One can also see a parallel between the story of the Flood and Absalom's revolt, because the cursed man, whose life had been spared, continues to make trouble. Just as the first sin of Adam leads to all the later trouble, so the sin of David is passed down through his descendants. Again, in each case, the mercy of God triumphs over evil. Finally, the material prosperity and technical advances of the reign of Solomon, who follows David, may be compared to those same traits in that population which, after the Flood, attempted to build the Tower of Babel. Thus the sinful history of the human race is especially exemplified in the account of David and his family. (In the City of God St. Augustine of Hippo reflected that the story of Adam's family was exemplified in the founding of Rome, including the fratricide-parallel when Romulus kills Remus.)
The book's ending is morally ambiguous, and the coming arrogance of Solomon and Rehoboam is already prefigured in the census of the people that David attempts to take near the end of his life in 2 Samuel 24. We observe that the Bible "makes more" of this sin than of David's earlier sins; it merits a more serious punishment, as being more willful and deliberate. In fact, the census itself, like the Tower of Babel, was never finished.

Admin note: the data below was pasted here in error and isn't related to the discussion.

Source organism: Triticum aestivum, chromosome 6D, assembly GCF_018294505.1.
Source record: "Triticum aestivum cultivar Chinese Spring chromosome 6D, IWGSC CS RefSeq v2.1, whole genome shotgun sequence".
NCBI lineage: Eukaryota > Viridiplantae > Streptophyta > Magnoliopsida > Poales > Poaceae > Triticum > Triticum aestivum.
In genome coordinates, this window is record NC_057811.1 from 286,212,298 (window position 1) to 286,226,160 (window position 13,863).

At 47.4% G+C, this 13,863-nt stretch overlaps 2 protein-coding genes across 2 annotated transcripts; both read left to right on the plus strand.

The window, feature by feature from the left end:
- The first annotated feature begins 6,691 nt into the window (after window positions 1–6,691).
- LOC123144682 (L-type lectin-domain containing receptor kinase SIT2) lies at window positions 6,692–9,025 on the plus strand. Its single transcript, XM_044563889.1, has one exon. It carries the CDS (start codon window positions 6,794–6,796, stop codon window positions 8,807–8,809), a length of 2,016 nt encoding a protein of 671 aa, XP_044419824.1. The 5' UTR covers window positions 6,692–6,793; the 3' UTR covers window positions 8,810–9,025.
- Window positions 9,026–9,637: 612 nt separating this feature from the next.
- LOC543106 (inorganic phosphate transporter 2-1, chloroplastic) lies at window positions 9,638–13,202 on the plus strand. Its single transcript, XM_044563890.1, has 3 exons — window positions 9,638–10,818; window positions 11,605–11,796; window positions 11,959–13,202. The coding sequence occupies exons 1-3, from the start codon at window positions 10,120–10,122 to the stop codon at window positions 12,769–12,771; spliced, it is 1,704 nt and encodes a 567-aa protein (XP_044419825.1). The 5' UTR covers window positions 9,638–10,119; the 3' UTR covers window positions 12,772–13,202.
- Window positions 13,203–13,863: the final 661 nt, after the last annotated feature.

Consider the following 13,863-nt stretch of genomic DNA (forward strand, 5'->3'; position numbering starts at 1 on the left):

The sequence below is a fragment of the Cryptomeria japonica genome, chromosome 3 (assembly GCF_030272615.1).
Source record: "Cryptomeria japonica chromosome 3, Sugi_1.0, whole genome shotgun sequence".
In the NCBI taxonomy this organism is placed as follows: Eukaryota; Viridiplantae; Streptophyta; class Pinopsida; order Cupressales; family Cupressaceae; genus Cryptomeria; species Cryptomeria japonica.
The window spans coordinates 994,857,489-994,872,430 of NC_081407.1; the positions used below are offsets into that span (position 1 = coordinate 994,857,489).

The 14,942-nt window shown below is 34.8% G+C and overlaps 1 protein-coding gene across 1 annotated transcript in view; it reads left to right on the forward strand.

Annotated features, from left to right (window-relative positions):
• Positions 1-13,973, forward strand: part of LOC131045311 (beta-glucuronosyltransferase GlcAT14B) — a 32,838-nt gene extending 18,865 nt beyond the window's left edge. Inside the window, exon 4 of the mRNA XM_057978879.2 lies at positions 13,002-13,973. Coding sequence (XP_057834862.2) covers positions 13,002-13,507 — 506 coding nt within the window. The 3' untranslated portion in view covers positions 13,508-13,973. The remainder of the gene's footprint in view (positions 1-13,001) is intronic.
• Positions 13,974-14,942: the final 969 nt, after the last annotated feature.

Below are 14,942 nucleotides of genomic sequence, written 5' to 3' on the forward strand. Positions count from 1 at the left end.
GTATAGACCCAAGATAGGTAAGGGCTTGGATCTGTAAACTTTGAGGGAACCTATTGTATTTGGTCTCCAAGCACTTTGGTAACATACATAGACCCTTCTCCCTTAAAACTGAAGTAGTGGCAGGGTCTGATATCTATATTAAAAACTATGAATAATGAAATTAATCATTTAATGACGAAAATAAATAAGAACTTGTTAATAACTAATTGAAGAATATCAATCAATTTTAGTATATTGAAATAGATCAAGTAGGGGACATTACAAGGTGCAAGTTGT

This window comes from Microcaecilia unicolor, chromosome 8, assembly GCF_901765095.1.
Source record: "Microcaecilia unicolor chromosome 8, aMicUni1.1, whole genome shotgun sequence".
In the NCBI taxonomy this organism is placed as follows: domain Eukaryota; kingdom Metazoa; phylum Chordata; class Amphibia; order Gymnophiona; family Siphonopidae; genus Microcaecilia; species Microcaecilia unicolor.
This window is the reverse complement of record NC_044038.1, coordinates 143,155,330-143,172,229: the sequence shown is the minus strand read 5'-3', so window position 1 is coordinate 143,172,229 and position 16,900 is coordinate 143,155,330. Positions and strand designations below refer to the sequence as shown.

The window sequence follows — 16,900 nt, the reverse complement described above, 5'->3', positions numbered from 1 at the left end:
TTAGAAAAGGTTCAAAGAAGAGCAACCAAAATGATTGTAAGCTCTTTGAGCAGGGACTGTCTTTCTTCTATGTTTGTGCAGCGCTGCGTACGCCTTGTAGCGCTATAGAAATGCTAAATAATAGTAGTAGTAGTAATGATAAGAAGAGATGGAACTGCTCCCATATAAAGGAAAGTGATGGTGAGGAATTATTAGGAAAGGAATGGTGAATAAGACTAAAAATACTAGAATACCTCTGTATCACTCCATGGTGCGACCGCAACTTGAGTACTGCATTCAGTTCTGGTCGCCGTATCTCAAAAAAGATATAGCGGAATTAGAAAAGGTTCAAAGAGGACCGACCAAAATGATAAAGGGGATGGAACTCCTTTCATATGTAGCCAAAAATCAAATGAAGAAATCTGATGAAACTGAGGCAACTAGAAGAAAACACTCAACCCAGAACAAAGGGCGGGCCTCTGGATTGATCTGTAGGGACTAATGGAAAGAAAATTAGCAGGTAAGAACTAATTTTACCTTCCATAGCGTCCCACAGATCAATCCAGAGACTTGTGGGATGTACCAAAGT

Monday, June 21

Acts 9:1-19: Having described the initial overtures that Christian evangelism made to the Gentiles, Luke is ready to tell of the conversion of the man who would extend that evangelism in a dramatic way. Here we have the first of three accounts that the Acts of the Apostles gives of the conversion of Saul of Tarsus. (Paul himself provides another account in Galatians 1:11-16.)
These three versions of the event are strategically placed in the Book of Acts in order to mark significant points in the narrative. This first account, framed between the conversions of the Ethiopian minister and the Roman centurion, relates PaulÕs conversion to the evangelism of the Gentiles. The second (22:3-21) is found in PaulÕs last public proclamation in the temple at Jerusalem, and the third (26:12-18) launches his trip to Rome. (Just as LukeÕs gospel begins and ends at Jerusalem, the Book of Acts begins at Jerusalem and ends at Rome.)